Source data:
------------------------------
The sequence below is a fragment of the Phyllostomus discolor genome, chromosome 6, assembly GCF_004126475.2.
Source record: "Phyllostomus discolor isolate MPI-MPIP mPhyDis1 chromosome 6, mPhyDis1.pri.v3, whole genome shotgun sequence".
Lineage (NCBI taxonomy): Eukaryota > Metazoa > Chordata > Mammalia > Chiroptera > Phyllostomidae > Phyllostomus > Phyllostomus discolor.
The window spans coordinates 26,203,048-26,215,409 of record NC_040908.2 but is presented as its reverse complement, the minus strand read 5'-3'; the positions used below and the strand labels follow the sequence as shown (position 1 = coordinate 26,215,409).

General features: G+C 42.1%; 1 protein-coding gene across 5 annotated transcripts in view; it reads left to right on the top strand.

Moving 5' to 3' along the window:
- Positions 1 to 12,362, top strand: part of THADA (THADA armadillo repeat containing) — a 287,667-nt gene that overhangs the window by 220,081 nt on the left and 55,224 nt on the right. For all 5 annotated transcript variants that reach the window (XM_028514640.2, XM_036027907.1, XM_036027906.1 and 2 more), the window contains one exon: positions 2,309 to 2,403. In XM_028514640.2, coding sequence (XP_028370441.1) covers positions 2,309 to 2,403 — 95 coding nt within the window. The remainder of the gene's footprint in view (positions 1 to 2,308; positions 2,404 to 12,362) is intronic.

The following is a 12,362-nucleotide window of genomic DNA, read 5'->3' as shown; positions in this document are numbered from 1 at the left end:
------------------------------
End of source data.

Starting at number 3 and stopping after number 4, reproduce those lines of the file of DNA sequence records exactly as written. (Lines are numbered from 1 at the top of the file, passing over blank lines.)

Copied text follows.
Lineage (NCBI taxonomy): Eukaryota > Metazoa > Chordata > Mammalia > Chiroptera > Phyllostomidae > Phyllostomus > Phyllostomus discolor.
The window spans coordinates 26,203,048-26,215,409 of record NC_040908.2 but is presented as its reverse complement, the minus strand read 5'-3'; the positions used below and the strand labels follow the sequence as shown (position 1 = coordinate 26,215,409).